Growth is more than just a positive uptick in numbers. Truth growth comes down to a pretty straight forward formula, one I’ve written more about here. This formula factors in the key components of actually giving your business lift. If there is a correct definition of true growth – of course there are improvements that seem like growth but really aren’t…and here they are:
1. Not gathering data on users/clients as much as humanly (and legally possible).
So you’ve made a business, built the thing, and you’re selling it….great! Your revenue is growing, expenses per user/client are going down…you’re growing for all intents and purposes. Or are you? If you aren’t gathering data on your users/clients as you go to better understand of 1) who they are (occupation, business type, etc.) 2) Where they found out about you. and 3) What made them choose your product. You are leaving a lot of value on the table.
Although it cannot be disputed that you are growing your revenue, you aren’t strategically growing. Today’s growth should seed tomorrow’s growth – never forget that. Let the business activities you take on today become the sodding for the business activities you undertake tomorrow. Automate where you can. Find new ways to leverage this data to full effect. I’ll be sharing more with you on this, later, but for now….let’s start thinking in that direction.
2. Focusing on building subscriber numbers, not community numbers.
Most business owners and individuals are guilty of getting caught up in the numbers game of social media – rather than the strategic mindset of developing a like minded community. It’s much easier to target the high adoption rate followers who will follow you once and forget it, as they don’t engage with social media too often. It’s equally easy to just send out a blast of Facebook ads and take whatever and whomever bites. These are okay low effort strategies to build numbers, but you will likely see churn and a disjointed community.
You should be solving for brand evangelists and valuable community adds – people who share and write the kind of content you want to share with your community you are building. If I put out great content on the Growth Mindset (which I do, so don’t be a square – join my mailing list below) I want people who are interested in exploring growth strategies and growth hacking to follow me – so that we can share ideas and I can work with them on their blind spots and they with me on mine. Create a community, not a following.
3. Putting a higher priority on new sales than returning customers/clients.
New sales are great – new sales definitely signal growth. However, you shouldn’t be putting a higher priority on “new sales” than you are putting on gaining return clients and return sales. The key here is that returning clients or customers also become strong brand evangelists for you. A client returning to you is signaling that you are the best in the market based on their research – and they are more apt to bring more clients through your door. Create two separate strategies for these audiences – never subscribe to the clients are clients are clients narrative.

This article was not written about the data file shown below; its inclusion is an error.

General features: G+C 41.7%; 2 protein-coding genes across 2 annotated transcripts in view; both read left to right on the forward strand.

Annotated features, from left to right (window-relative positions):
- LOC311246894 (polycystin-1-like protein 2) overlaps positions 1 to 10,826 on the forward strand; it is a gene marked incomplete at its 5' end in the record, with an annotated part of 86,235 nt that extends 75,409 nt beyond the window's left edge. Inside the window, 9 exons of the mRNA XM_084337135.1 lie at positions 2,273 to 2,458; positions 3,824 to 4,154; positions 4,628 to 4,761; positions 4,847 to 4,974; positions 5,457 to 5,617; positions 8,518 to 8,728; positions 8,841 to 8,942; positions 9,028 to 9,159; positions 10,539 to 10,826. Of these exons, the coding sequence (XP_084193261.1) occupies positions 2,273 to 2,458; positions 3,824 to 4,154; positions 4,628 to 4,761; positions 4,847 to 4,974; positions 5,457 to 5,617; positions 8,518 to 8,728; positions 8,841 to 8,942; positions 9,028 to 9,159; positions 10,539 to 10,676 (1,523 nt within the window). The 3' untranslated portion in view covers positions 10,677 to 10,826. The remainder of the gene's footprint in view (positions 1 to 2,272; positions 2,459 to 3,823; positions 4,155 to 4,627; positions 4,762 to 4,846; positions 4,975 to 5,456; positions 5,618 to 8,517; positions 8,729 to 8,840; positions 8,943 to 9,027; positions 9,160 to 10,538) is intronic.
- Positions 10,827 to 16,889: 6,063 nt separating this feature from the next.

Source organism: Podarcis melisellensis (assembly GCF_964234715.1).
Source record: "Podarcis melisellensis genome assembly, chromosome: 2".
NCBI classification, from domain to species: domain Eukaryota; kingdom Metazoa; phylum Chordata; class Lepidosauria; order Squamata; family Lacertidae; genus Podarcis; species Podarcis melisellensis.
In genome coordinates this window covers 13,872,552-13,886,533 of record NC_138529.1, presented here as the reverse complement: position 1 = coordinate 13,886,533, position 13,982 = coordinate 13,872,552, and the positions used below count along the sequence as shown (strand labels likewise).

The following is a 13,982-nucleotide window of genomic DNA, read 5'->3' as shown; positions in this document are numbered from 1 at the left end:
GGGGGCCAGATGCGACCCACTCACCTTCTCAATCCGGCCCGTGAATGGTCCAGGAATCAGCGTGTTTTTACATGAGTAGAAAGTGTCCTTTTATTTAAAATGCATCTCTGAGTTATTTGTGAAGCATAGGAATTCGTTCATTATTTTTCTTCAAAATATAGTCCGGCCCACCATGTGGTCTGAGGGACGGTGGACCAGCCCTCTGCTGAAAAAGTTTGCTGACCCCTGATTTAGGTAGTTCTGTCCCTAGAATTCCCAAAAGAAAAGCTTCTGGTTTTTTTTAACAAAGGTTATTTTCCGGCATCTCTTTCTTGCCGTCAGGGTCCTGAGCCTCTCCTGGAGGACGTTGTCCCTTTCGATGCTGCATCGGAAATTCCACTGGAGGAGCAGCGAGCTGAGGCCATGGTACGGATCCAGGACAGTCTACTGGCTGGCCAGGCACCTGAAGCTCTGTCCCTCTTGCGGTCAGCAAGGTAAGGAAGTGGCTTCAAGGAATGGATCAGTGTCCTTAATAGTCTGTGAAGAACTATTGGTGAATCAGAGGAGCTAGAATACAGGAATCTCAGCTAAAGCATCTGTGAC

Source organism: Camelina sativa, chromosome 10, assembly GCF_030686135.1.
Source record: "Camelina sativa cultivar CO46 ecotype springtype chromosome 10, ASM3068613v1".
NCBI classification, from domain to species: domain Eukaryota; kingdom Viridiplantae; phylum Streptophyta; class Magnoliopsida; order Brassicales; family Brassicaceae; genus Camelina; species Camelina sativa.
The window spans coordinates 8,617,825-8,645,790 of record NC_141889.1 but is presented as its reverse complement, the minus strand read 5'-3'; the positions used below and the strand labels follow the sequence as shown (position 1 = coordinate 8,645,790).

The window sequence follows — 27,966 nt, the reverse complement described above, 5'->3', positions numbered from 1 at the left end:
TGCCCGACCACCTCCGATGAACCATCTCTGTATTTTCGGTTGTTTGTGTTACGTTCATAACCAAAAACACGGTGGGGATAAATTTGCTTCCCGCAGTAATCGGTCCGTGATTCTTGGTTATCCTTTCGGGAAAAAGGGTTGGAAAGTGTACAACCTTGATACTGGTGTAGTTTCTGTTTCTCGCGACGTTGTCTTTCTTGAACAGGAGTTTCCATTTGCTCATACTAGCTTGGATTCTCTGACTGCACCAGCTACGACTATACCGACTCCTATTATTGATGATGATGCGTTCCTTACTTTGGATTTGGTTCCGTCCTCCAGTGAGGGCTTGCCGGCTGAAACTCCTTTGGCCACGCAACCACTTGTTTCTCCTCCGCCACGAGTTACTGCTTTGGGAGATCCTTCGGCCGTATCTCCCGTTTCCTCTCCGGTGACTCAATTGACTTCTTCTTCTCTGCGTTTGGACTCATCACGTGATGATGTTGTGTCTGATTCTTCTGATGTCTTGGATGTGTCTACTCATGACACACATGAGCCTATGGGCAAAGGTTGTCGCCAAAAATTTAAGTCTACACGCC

4. Hiring a PR firm that is non-strategic, and only about hitting placements.
At this point you must be noticing a pattern – I’m talking about the commonly held belief that growth is about “hitting the numbers”. So many people have this concept indoctrinated in their minds from their days in corporate sales, or from their MBA courses on Financial Accounting. Growth is absolutely about hitting the numbers , but that isn’t all its about. A non-strategic PR firm (and I’ve worked with a few in my time) is going to create a list of media targets with your input and then try to hit all of those media targets. Sure, getting 15 placements for the month is impressive and sure does feel like growth. HOWEVER, if you got your cat toy mentioned in a Dog Fancy article (you know, the publication that is for dog owners and enthusiasts) you shouldn’t start popping the champs just yet, tiger.
Work with a PR firm that has a growth mindset. A PR firm that is interested in building awareness on the channels where your future clients, future evangelists, future investors, or future mouthpieces frequent. Another good tip when it comes to PR folks, don’t think of them as a sales tool. Driving sales is not the point of PR – too high up in the funnel. More on that later.
5. Building your product or service in a vacuum with no feedback from users/customers.
As a career Product Strategist, one of the worst things you can do is build your product or service in a vacuum. It’s easy to think because you’ve studied the problem extensively – that you know all of the answers and exactly how to get to the solution. One of the core tenets of my strategies is building in a Lean Design environment. Start small with the least amount of capital invested and vet out your solution – then continue adding to the functionality, service, etc. with each new layer of needs met analysis.
If you build your product or service without feedback, you aren’t growing your business and you aren’t growing a successful product. Instead you are shopping a fully completed solution around to whomever has the problem you’ve solved. Sell the competency for solving the problem(s), don’t sell the solution. Build and change as your user’s problem set builds and changes. Mark my words, that’s the only way to grow and scale with agility and market matching.
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